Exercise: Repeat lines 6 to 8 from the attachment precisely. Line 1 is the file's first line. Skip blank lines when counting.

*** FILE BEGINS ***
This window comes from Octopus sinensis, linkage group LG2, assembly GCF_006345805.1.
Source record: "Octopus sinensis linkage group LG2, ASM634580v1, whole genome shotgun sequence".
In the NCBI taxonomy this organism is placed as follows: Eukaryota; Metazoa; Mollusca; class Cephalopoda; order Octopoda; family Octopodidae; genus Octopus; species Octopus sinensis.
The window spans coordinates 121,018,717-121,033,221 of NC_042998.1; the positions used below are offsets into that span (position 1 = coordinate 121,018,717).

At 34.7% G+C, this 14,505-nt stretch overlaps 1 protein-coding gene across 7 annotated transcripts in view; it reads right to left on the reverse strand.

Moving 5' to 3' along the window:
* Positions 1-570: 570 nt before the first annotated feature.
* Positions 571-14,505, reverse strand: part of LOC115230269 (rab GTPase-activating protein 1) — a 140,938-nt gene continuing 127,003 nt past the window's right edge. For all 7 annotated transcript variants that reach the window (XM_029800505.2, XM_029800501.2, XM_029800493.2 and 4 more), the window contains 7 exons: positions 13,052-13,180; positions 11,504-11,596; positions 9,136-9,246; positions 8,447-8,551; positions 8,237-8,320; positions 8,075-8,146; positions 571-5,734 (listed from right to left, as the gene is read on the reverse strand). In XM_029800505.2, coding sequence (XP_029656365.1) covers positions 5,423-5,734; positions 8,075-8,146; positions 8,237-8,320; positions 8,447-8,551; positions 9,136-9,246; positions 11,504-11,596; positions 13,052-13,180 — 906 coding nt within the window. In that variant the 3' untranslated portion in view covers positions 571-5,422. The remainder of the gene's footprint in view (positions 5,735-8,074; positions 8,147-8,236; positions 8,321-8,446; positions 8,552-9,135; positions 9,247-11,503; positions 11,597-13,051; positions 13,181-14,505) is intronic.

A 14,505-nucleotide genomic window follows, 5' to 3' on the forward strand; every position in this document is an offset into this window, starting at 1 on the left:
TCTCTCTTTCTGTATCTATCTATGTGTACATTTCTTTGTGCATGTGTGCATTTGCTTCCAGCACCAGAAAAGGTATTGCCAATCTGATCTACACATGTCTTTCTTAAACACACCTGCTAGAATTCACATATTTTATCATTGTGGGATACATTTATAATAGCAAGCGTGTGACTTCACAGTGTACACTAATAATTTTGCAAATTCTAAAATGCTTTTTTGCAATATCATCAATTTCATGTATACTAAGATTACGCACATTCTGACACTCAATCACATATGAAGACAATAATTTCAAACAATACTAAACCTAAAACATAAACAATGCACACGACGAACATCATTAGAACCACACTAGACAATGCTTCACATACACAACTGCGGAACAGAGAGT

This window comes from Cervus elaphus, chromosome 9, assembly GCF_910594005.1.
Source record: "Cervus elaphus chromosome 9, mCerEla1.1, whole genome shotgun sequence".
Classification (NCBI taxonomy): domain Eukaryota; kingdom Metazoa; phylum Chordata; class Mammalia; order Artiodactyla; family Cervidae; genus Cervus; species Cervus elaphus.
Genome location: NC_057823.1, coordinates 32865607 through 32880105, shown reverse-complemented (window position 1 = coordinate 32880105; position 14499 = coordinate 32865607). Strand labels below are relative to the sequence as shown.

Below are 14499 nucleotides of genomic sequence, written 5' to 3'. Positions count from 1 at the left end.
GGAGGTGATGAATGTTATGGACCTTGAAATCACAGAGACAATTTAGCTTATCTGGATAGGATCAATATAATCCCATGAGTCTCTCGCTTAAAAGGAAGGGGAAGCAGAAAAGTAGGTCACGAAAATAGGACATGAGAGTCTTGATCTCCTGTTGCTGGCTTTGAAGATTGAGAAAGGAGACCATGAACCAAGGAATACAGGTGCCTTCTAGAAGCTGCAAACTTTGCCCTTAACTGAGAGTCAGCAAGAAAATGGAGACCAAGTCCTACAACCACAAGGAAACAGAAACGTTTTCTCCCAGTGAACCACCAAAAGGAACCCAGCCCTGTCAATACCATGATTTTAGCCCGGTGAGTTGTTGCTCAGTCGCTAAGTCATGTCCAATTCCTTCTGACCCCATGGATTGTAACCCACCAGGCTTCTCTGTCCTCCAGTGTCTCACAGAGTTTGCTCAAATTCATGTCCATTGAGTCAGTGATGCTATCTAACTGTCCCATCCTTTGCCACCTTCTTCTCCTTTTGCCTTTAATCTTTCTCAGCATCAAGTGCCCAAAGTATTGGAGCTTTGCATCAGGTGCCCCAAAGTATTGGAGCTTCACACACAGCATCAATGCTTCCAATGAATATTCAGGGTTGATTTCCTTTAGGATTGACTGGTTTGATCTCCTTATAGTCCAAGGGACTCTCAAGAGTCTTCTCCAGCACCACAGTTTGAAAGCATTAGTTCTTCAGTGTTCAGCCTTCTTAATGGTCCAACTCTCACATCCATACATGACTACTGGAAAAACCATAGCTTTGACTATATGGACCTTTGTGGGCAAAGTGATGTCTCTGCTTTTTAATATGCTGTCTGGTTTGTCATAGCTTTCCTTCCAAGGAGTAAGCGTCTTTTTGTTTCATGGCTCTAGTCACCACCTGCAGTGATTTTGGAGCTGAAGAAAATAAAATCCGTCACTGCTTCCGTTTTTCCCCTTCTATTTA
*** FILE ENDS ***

Moving 5' to 3' along the window:
* Positions 1-570: 570 nt before the first annotated feature.
* Positions 571-14,505, reverse strand: part of LOC115230269 (rab GTPase-activating protein 1) — a 140,938-nt gene continuing 127,003 nt past the window's right edge. For all 7 annotated transcript variants that reach the window (XM_029800505.2, XM_029800501.2, XM_029800493.2 and 4 more), the window contains 7 exons: positions 13,052-13,180; positions 11,504-11,596; positions 9,136-9,246; positions 8,447-8,551; positions 8,237-8,320; positions 8,075-8,146; positions 571-5,734 (listed from right to left, as the gene is read on the reverse strand). In XM_029800505.2, coding sequence (XP_029656365.1) covers positions 5,423-5,734; positions 8,075-8,146; positions 8,237-8,320; positions 8,447-8,551; positions 9,136-9,246; positions 11,504-11,596; positions 13,052-13,180 — 906 coding nt within the window. In that variant the 3' untranslated portion in view covers positions 571-5,422. The remainder of the gene's footprint in view (positions 5,735-8,074; positions 8,147-8,236; positions 8,321-8,446; positions 8,552-9,135; positions 9,247-11,503; positions 11,597-13,051; positions 13,181-14,505) is intronic.